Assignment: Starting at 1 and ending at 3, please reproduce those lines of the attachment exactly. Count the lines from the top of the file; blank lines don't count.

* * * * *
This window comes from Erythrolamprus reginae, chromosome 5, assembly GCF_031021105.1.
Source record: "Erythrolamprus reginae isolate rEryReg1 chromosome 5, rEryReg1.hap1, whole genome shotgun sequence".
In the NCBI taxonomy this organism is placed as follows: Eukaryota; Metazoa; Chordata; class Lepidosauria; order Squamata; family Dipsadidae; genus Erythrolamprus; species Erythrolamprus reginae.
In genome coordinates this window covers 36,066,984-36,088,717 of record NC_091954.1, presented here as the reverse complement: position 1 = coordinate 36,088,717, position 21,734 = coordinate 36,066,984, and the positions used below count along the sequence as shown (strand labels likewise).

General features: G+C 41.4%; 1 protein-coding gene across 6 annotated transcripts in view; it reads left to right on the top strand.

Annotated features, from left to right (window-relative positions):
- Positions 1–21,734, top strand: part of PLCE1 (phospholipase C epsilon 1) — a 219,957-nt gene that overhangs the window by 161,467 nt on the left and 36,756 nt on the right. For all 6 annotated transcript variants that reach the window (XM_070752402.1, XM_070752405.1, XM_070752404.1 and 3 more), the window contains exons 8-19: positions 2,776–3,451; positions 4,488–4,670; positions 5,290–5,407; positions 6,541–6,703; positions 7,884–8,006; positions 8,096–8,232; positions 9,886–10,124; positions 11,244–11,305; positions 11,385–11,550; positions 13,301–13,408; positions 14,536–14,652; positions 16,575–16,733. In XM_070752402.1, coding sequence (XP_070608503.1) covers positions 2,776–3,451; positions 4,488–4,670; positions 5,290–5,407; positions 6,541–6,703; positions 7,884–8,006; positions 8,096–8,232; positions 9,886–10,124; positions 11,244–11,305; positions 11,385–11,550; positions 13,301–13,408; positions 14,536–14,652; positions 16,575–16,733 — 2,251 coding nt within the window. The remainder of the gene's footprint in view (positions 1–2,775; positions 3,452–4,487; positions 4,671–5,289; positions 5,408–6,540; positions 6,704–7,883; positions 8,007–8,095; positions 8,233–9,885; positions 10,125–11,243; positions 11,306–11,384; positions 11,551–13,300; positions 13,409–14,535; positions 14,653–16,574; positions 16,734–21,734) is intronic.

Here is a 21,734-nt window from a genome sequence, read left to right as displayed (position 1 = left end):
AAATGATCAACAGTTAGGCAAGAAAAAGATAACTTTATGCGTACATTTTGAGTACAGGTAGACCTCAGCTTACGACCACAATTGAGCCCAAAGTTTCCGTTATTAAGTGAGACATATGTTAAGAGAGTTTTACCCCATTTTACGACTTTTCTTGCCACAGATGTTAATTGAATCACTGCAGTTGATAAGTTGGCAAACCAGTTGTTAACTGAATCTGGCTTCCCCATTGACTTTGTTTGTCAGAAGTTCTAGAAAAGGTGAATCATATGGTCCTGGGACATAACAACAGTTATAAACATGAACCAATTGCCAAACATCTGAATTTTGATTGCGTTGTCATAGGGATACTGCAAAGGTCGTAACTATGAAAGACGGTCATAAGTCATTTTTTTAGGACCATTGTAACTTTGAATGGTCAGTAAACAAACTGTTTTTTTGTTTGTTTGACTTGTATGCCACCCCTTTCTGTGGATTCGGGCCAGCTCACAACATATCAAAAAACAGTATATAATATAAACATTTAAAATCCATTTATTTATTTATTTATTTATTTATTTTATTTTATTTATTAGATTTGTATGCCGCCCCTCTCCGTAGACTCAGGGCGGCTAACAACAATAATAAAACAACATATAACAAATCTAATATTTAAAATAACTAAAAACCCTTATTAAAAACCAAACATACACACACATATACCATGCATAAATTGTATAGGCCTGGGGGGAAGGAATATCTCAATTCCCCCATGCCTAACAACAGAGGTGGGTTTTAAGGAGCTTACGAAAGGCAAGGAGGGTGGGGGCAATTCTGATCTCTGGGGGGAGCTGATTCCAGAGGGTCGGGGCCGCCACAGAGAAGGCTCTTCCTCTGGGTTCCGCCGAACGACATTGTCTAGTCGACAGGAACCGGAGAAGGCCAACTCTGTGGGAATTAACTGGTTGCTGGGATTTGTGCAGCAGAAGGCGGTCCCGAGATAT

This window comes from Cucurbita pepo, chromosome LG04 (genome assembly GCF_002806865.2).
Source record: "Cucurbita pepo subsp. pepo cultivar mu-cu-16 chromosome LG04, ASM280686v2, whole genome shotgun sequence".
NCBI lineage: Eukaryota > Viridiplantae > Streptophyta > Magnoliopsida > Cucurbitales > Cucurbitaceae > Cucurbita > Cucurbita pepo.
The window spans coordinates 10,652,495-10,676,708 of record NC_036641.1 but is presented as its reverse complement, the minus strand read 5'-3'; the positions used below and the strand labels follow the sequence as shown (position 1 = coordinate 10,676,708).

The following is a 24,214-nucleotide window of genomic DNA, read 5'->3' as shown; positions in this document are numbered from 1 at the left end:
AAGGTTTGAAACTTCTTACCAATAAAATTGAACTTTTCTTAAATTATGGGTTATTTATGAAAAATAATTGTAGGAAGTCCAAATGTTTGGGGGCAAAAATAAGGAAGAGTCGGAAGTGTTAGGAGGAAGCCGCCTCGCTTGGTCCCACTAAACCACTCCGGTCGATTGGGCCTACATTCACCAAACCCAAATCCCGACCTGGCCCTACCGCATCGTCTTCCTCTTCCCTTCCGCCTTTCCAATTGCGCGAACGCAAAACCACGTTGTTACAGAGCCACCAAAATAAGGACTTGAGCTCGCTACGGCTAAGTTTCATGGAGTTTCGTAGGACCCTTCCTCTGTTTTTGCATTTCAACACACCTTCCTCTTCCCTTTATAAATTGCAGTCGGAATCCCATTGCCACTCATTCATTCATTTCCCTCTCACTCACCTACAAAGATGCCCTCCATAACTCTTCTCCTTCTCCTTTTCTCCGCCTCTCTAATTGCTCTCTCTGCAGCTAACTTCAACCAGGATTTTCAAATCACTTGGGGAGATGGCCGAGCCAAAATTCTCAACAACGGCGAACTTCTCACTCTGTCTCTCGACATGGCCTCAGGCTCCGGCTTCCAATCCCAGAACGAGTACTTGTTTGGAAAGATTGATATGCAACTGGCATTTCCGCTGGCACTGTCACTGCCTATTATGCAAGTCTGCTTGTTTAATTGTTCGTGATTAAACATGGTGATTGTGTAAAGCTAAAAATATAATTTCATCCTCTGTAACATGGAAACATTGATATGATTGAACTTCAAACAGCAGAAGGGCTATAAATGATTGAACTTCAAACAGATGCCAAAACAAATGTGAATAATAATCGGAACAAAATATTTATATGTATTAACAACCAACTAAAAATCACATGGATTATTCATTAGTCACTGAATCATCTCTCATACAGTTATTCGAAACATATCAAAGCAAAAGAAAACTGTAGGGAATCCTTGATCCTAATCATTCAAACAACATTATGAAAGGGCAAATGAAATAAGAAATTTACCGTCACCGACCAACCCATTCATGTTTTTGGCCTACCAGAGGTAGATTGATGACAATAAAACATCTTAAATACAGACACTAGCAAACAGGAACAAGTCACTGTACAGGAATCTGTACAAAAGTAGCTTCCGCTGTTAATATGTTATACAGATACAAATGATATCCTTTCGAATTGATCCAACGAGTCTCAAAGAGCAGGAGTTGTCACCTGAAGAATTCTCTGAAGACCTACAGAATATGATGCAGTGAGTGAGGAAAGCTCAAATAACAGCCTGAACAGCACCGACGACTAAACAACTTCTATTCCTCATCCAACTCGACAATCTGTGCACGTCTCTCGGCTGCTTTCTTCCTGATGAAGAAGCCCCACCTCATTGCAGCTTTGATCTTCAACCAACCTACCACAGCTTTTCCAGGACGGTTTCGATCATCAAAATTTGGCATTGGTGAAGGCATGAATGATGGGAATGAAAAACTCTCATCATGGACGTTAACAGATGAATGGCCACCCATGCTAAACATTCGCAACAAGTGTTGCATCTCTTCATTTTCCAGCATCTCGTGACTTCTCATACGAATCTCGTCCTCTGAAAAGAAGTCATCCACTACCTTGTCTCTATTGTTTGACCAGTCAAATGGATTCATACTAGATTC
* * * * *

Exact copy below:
This window comes from Erythrolamprus reginae, chromosome 5, assembly GCF_031021105.1.
Source record: "Erythrolamprus reginae isolate rEryReg1 chromosome 5, rEryReg1.hap1, whole genome shotgun sequence".
In the NCBI taxonomy this organism is placed as follows: Eukaryota; Metazoa; Chordata; class Lepidosauria; order Squamata; family Dipsadidae; genus Erythrolamprus; species Erythrolamprus reginae.